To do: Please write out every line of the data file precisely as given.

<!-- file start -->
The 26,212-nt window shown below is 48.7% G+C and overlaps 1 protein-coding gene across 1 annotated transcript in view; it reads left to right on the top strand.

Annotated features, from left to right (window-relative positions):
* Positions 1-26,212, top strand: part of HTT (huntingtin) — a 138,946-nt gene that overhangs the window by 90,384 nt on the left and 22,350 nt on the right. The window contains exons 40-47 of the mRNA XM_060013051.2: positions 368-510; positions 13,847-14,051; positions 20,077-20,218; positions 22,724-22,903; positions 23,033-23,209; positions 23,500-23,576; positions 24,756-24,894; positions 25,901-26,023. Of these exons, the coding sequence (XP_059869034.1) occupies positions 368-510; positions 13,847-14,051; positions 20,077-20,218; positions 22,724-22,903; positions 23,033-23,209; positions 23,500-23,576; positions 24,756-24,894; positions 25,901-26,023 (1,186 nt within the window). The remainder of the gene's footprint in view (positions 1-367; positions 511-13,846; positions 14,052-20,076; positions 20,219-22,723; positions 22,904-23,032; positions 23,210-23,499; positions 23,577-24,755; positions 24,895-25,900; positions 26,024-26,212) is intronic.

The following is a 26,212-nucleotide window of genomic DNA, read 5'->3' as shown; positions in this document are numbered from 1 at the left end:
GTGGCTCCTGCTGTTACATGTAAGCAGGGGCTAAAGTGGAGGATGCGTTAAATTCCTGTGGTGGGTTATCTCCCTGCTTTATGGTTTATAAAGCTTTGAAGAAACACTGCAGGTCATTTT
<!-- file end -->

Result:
The 26,212-nt window shown below is 48.7% G+C and overlaps 1 protein-coding gene across 1 annotated transcript in view; it reads left to right on the top strand.

Annotated features, from left to right (window-relative positions):
* Positions 1-26,212, top strand: part of HTT (huntingtin) — a 138,946-nt gene that overhangs the window by 90,384 nt on the left and 22,350 nt on the right. The window contains exons 40-47 of the mRNA XM_060013051.2: positions 368-510; positions 13,847-14,051; positions 20,077-20,218; positions 22,724-22,903; positions 23,033-23,209; positions 23,500-23,576; positions 24,756-24,894; positions 25,901-26,023. Of these exons, the coding sequence (XP_059869034.1) occupies positions 368-510; positions 13,847-14,051; positions 20,077-20,218; positions 22,724-22,903; positions 23,033-23,209; positions 23,500-23,576; positions 24,756-24,894; positions 25,901-26,023 (1,186 nt within the window). The remainder of the gene's footprint in view (positions 1-367; positions 511-13,846; positions 14,052-20,076; positions 20,219-22,723; positions 22,904-23,032; positions 23,210-23,499; positions 23,577-24,755; positions 24,895-25,900; positions 26,024-26,212) is intronic.

The following is a 26,212-nucleotide window of genomic DNA, read 5'->3' as shown; positions in this document are numbered from 1 at the left end:
GTGGCTCCTGCTGTTACATGTAAGCAGGGGCTAAAGTGGAGGATGCGTTAAATTCCTGTGGTGGGTTATCTCCCTGCTTTATGGTTTATAAAGCTTTGAAGAAACACTGCAGGTCATTTT